The Pregnant Bride

Free The Pregnant Bride by Catherine Spencer

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Authors: Catherine Spencer
center’s back garden, and the older children played in the sandbox, “is wait to see if he contacts you again. If he doesn’t, the message coming through loud and clear is that the guy’s not interested in pursuing…whatever it is the two of you have going, and you’d be asking for trouble if you’d tried to force the issue.”
    “And if he does call?”
    “Play it by ear. Heck, Jenna, you know the drill—ask him why his marriage failed, scope him out about having more children some day, get him to tell you more about his work, his lifestyle.”
    “More?” Jenna’s laugh was strained. “I don’t know the first thing about his work or where he lives or what he does in his spare time. I don’t know how old he is, where he was born, whether he has all his own teeth, if he’s an only child or one of ten, a foundling, an heir… I don’t know the man, period!”
    “Seems to me you’ve got some homework to do then, before you even think about springing the news that he’s going to be a daddy again. You’ve been through enough this year, Jenna, without winding up with another loser.”
    “But it’s his baby! Don’t you think he has the right to know that?”
    “Look around you,” Irene said. “More than half these children spend their days with us because their mothers are out working full-time, and why is that?”
    “They have no place else to leave them.”
    “Right. The women married deadbeats who didn’t stick around to carry their share of the load so that mommy could stay home and look after her kids herself. How often have we heard those same women say that today’s the day the father’s supposed to pick his child up after work and spend some ‘quality’ time with him? And how often have we had to phone Mom to say Dad was a no-show, and her little guy’s huddled in a corner, sobbing his heart out with disappointment?”
    “Too often.”
    “Exactly! So no, I don’t think this Edmund Delaney has the right to know a thing, just because he happened to get you pregnant. You’ve got to be sure he’s willing to go one step further and be a father as well, before you invite him to get involved in raising the child. If he’s not, spare yourself the possibility of unpleasant complications down the road.”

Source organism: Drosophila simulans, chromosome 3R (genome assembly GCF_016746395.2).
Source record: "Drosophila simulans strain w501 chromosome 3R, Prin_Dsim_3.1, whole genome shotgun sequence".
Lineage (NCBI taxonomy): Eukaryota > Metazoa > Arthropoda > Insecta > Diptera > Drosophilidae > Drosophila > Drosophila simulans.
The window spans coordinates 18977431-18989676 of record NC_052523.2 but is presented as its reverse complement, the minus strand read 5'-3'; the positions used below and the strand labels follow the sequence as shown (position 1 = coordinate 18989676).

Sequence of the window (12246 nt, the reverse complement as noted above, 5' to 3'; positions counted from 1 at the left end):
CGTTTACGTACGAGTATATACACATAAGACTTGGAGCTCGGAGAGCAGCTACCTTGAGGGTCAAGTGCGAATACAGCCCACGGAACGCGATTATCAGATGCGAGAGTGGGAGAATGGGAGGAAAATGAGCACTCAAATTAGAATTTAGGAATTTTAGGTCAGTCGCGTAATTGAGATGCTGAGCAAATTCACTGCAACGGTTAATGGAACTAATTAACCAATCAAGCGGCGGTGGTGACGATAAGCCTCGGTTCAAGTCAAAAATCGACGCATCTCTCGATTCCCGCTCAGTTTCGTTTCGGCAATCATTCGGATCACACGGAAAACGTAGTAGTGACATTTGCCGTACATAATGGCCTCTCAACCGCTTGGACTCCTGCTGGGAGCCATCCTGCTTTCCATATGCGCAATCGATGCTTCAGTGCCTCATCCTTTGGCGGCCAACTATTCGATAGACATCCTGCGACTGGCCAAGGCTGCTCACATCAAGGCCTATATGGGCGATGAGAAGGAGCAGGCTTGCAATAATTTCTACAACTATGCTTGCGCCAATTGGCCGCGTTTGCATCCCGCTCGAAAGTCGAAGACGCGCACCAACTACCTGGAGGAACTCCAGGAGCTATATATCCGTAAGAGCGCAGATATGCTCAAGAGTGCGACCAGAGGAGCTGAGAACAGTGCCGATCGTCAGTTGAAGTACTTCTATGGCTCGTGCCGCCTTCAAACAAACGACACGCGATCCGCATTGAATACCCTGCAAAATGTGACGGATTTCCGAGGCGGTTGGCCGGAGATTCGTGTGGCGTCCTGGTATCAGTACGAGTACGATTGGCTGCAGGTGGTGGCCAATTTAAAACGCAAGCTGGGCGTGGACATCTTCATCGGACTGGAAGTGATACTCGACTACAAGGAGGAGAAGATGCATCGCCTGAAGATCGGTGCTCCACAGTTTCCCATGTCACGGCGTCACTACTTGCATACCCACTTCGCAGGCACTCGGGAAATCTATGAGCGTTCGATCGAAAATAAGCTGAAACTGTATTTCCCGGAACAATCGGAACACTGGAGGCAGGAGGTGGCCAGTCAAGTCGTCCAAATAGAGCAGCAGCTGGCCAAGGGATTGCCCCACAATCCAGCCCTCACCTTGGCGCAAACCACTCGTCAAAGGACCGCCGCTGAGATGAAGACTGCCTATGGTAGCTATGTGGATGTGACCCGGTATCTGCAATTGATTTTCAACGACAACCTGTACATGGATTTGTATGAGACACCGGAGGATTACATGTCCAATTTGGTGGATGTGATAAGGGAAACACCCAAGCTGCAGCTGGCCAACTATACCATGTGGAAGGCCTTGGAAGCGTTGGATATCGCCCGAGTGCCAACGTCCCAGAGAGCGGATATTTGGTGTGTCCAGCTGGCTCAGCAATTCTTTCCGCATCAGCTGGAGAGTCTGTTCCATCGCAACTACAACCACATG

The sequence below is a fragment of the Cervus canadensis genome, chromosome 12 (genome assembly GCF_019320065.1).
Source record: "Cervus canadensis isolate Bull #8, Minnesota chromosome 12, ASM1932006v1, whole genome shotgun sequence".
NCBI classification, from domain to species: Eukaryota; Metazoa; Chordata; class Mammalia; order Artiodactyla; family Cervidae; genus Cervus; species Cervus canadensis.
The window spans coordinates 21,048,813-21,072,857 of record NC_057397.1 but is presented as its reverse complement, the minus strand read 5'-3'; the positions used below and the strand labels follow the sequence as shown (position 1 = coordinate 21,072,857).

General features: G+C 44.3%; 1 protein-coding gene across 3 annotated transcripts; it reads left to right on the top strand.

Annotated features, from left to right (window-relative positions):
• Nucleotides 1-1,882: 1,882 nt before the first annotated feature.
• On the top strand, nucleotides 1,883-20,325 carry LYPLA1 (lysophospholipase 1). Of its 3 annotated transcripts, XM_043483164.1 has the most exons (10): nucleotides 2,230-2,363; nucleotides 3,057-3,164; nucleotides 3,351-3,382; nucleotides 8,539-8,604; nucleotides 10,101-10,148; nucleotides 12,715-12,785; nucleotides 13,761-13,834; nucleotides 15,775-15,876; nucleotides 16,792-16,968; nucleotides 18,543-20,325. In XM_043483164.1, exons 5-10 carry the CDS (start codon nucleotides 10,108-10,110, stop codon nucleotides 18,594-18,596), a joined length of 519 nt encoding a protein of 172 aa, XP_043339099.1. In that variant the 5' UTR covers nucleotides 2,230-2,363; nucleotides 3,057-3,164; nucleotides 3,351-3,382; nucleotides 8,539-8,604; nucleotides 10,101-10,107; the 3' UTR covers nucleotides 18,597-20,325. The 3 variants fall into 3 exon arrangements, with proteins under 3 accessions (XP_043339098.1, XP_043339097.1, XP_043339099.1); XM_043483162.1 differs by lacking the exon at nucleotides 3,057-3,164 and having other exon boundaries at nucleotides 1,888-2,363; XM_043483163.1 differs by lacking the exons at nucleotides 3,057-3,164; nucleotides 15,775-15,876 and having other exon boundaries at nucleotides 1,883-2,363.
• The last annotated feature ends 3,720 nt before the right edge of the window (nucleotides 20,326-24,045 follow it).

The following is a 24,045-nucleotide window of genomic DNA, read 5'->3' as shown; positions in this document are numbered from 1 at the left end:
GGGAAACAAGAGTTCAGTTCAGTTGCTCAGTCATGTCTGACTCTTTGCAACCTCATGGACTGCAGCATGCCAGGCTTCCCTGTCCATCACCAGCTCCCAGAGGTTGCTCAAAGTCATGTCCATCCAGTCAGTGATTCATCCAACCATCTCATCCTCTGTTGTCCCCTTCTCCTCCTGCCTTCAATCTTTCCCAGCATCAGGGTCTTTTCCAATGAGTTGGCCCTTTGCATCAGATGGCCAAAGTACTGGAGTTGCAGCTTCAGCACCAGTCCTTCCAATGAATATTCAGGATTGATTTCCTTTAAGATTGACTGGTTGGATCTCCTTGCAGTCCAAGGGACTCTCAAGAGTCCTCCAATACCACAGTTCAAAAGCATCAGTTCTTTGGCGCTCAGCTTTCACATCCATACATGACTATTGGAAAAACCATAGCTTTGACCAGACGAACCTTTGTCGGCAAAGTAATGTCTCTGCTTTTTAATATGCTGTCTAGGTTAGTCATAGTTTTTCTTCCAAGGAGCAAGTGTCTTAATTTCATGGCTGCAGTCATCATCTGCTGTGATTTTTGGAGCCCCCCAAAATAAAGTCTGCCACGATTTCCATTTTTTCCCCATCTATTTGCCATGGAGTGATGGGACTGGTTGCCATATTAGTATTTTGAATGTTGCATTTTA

Jenna agreed with everything Irene had said—except for one part. Every child deserved to know his father if it was remotely possible, and she wasn’t willing to risk denying her baby that opportunity by leaving matters to chance. When a week passed and she still hadn’t heard from Edmund, she took matters into her own hands, looked up his number in the phone book, and called to invite him to dinner the following Friday.
    She lived in an older apartment near English Bay, one with high ceilings and fancy molding around the doors and windows. The mantel over her fireplace was Edwardian, the light fixture in her dining room classic art deco, the leaded windows of a quality not to be found today. They’d immediately caught his eye, the first time he’d seen them, and were one reason he’d been happy to fall in with her suggestion that they get together again. He was interested in the history of the building and any plans that might be underway for modernizing it.
    The other reason was to make sure she’d recovered from food poisoning. Nothing more. She wasn’t ready for another heavy-duty relationship and even if she were, he wasn’t the man for the job. But that didn’t mean they couldn’t engage in a purely platonic relationship.
    Parking was tight along her street but he’d driven the convertible that night and managed to squeeze it into a parking spot better suited to a motorcycle. She’d said seven, and it was only ten to, so he took his time strolling through the gates and past lush gardens planted with old-fashioned roses to the stone portico at the main entrance of her building.
    She buzzed him inside the building so promptly that he figured she must have spotted him

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